Greenwashing is misleading or giving false information to consumers or investors about the negative environmental impact of a company’s products and operations. It’s a form of false advertising.
This blog aims to alert consumers who want to be sustainability responsible and prevent being duped by false claims. If you are paying extra for something, make sure the claims are legitimate.
I was greenwashed in 2021 by Home Depot. They claimed by 2018, they would have completed phasing-out of neonicotinoids (neonics) in their plants. Yet in 2021, they were still selling plants with neonics (which I regret purchasing). The state of California is partly to blame because they have not, like some other states, banned neonics.
Another company that Greenwashes is Ikea. Their plastic packaging, illegal logging, over dependence on particle board use, and the disposable quality of their furniture need to be improved.
The little triangle with the number in the center imprinted on plastic products (e.g. ♶) is greenwashing. Currently, 95% of all single-use plastic ends up in landfills and oceans. The plastics industry uses these tricks to make consumers feel better about buying plastic.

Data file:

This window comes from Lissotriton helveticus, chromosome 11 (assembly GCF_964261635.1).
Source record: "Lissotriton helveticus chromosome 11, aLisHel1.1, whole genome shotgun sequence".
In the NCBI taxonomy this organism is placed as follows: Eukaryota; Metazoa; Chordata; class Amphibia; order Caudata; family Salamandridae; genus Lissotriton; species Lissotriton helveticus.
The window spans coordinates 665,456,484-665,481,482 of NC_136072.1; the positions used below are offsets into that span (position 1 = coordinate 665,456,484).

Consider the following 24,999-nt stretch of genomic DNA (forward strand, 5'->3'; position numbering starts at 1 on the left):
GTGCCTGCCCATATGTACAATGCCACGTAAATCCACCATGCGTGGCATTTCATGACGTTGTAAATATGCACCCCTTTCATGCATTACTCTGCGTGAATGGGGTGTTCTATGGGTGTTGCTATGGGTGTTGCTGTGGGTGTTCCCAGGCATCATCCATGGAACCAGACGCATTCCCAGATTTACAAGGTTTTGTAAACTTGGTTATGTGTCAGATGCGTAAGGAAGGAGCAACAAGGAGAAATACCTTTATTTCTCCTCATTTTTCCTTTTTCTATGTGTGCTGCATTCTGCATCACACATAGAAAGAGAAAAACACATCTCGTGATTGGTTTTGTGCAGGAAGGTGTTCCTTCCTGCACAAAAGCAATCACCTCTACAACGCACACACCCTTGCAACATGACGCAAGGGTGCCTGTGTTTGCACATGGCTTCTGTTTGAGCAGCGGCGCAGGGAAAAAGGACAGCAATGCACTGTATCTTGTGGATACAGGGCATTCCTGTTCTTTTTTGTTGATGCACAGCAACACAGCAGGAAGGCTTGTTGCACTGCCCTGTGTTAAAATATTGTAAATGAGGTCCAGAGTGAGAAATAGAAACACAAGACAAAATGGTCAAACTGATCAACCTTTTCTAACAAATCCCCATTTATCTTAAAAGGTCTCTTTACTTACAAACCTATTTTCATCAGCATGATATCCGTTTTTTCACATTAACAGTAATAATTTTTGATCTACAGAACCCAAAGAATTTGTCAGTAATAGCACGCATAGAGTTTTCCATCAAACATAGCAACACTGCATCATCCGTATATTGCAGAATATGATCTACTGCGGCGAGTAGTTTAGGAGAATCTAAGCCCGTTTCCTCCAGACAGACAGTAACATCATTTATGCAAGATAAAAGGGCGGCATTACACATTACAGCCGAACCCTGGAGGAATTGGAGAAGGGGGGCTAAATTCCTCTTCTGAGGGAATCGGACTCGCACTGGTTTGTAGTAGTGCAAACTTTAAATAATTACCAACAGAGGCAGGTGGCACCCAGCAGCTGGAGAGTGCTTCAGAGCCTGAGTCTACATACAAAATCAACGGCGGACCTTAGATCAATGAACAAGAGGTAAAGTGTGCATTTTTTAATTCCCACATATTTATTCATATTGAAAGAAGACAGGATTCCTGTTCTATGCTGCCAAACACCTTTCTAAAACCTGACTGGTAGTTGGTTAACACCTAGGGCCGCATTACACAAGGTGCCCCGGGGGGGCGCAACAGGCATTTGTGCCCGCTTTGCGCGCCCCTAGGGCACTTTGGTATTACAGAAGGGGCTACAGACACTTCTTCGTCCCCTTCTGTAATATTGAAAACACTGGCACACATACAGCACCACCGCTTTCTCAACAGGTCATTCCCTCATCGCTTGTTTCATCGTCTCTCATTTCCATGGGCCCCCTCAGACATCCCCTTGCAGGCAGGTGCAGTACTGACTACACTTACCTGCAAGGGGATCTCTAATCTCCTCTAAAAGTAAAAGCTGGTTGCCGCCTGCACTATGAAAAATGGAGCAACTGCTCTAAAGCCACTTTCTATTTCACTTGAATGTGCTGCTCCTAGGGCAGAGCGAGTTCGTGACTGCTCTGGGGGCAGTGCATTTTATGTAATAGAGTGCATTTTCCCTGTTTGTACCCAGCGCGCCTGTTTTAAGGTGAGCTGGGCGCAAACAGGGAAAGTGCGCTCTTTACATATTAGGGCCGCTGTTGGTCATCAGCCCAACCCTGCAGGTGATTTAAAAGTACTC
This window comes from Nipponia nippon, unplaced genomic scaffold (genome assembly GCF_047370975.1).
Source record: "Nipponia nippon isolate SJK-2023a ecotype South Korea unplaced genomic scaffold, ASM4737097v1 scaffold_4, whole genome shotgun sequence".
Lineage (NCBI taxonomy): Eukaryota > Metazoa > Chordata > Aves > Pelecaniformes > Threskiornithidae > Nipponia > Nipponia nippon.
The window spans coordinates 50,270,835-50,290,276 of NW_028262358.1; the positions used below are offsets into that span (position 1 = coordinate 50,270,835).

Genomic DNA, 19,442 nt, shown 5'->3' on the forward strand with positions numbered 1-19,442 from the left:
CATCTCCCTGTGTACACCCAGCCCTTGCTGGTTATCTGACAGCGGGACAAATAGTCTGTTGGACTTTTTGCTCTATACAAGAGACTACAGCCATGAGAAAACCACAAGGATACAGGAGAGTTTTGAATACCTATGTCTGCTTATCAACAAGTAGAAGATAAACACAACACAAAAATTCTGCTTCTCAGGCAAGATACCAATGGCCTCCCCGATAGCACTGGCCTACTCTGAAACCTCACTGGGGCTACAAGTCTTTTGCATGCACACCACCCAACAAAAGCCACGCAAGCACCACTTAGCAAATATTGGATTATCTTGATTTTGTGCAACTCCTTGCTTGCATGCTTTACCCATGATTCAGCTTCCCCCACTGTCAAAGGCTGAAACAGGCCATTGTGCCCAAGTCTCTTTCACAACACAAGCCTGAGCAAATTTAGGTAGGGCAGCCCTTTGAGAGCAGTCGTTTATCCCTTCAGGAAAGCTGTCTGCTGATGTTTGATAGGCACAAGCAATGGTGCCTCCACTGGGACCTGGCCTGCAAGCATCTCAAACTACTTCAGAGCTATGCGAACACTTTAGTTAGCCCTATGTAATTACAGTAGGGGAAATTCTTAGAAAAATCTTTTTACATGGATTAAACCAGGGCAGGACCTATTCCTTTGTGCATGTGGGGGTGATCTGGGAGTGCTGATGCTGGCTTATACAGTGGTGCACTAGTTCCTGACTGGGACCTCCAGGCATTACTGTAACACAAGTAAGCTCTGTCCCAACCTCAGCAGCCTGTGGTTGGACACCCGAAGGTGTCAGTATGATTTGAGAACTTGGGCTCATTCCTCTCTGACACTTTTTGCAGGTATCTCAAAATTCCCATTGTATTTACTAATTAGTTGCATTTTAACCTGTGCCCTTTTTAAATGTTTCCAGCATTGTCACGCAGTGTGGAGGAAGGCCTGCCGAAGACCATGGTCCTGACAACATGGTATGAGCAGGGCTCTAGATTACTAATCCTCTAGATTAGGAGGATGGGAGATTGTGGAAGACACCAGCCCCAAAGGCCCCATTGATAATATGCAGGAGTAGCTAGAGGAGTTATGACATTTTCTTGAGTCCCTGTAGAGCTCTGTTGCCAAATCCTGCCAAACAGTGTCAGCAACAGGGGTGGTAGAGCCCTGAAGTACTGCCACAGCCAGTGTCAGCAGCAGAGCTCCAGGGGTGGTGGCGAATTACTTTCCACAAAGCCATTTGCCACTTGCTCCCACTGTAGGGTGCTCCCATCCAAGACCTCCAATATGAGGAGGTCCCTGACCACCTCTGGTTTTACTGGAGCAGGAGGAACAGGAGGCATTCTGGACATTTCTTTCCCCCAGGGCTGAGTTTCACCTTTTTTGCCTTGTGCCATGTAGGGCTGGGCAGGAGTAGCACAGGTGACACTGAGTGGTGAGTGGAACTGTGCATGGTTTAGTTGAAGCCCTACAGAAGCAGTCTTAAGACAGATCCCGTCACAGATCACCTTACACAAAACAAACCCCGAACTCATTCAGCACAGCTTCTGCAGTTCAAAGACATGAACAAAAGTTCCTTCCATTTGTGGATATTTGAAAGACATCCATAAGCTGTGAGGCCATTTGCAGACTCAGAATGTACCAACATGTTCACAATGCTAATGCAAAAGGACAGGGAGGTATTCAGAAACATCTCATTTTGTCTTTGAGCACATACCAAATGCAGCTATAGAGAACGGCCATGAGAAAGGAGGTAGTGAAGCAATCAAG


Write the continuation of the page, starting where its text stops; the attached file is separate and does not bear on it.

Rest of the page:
Other examples of Greenwashing companies are: Volkswagen, BP, Nestlé, Coca-Cola, Starbucks, Major Banks, Major Airlines, H&M;
The fishing Industry false claims of sustainability. According to Netflix documentary, Seaspiracy, the sustainability certifications used by the fishing industry are a farce.
Check out this comprehensive list of Greenwashing companies from Truth in Advertising.
On a positive note, five brands that are not Greenwashing: Patagonia, Ben and Anna, Lucy and Yak, Dr Bonner’s, Pela Case, Fjall Raven.
This list will grow with increased consumer demand, education, and legislation.
Knowledge is power.